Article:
Jesus’ teaching here applies to many different aspects of our lives – not just business – and most specifically it applies to our spiritual lives. Jesus goes on to talk about how we cannot serve both God and money. The way Jesus taught us to handle the money and possessions God has entrusted to us is vastly different from the ways of the world. Jesus teaches us here that if we cannot handle something so unrighteous as money according to His teaching, how can we expect God to give us true riches? We must prove to be faithful in the small things (money) in order to receive the greater things (the true riches of Heaven and eternal life).

       As we continue to examine God’s Provident Plan for our finances, we’ll see that He calls us to approach money and possessions with a mindset the world cannot understand. You see, the financial advice God gives us in the Bible can be applied successfully by anyone. Spend less than you earn, earn more, manage your money well, avoid debt – all of these ideas are good advice for Christians and non-Christians alike. But the results God desires – generous and sacrificial giving – are far different from the worldly views of retiring early, getting the car you’ve always dreamed of, living in a nicer home, traveling the world, or just doing anything you “deserve” because of your hard work and smart decisions. Following God’s plans to achieve His desire requires that you understand His plan and His view of the world and that you have a relationship with His Son, Jesus. You will never understand the idea of following God’s financial principles so you can give generously unless His Spirit lives in you.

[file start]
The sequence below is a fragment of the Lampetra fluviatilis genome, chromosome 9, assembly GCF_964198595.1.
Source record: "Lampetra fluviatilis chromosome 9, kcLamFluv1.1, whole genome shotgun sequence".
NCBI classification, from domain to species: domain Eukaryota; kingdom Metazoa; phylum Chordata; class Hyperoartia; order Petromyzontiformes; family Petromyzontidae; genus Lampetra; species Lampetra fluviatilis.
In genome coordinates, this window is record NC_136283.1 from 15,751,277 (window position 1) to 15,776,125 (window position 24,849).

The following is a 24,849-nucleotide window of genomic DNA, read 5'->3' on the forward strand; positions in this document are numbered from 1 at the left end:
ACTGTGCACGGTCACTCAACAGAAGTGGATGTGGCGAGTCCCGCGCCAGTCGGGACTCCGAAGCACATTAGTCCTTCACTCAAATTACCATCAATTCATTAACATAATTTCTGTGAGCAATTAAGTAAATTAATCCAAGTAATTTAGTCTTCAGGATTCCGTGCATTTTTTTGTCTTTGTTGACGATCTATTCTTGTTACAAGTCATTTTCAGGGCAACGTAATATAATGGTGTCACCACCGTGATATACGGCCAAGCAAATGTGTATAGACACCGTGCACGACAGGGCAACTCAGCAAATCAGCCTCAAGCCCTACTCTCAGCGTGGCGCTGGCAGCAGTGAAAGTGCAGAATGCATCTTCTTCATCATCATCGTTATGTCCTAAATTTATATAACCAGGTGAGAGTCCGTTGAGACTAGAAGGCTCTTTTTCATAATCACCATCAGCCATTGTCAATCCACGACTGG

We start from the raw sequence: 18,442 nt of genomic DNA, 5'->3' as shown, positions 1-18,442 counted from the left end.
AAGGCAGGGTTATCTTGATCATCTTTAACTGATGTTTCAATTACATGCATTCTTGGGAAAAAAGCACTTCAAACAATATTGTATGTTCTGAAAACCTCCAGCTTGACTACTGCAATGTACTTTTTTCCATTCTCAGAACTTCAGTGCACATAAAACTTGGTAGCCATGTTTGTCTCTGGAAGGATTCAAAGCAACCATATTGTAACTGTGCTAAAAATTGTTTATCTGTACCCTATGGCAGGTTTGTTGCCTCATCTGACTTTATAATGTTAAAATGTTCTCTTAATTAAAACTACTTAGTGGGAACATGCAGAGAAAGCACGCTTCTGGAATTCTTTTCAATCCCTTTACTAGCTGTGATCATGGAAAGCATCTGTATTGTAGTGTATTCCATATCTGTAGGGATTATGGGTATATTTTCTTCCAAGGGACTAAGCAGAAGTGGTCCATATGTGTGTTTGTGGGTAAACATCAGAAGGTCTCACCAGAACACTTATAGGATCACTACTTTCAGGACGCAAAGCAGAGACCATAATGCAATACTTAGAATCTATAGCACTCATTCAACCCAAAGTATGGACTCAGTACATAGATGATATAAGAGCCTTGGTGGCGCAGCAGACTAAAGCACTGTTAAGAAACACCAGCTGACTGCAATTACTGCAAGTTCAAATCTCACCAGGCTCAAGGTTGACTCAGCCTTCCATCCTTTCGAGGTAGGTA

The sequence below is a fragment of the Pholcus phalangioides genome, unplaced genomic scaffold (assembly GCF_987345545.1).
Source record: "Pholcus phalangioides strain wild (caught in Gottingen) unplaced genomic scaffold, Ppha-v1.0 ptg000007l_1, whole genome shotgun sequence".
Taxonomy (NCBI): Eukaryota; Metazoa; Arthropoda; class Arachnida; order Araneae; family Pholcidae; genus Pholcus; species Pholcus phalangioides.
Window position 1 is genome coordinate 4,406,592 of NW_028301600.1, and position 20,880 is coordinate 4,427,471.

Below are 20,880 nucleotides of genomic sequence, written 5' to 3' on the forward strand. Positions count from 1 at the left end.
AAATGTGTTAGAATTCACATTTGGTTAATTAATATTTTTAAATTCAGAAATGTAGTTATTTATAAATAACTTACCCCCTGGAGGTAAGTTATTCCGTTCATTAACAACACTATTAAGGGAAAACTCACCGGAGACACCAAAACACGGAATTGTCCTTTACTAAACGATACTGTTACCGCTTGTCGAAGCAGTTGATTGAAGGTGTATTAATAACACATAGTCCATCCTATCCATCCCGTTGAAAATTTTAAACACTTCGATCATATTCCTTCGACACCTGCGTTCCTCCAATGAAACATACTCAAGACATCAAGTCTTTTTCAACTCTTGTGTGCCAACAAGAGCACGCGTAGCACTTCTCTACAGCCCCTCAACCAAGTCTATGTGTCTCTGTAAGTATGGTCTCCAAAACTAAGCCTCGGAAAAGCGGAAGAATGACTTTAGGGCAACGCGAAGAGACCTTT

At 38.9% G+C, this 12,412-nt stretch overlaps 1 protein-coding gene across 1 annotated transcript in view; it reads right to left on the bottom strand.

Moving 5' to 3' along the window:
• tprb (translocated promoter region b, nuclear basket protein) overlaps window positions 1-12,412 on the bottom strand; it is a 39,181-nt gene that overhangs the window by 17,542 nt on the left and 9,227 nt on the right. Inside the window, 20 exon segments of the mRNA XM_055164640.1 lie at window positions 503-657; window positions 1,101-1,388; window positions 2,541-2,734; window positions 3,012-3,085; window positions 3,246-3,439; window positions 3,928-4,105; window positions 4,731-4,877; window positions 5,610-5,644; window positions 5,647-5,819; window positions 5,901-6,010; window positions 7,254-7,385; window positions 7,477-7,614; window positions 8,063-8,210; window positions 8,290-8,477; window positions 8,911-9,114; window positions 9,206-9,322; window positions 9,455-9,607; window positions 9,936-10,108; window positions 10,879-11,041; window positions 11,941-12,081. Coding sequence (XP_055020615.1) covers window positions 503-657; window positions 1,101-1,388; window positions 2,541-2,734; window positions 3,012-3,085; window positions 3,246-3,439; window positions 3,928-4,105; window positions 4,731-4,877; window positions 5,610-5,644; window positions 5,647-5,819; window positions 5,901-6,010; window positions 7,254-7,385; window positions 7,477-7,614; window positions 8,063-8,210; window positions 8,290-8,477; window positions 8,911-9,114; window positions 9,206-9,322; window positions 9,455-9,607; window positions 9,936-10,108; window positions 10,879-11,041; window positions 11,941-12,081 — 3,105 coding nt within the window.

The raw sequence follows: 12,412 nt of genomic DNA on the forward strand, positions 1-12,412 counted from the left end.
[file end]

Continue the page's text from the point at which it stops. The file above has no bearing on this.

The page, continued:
However, the rewards are vastly different as well. Instead of amassing worldly wealth that will pass away and do you absolutely no good when you die, you’ll inherit eternal life and true riches. You’ll take hold of that which is truly life and enjoy God’s creation as He meant you to. You’ll find the contentment in Christ that no one can take away from you. And that’s worth much more than any pile of cash you can put in the bank.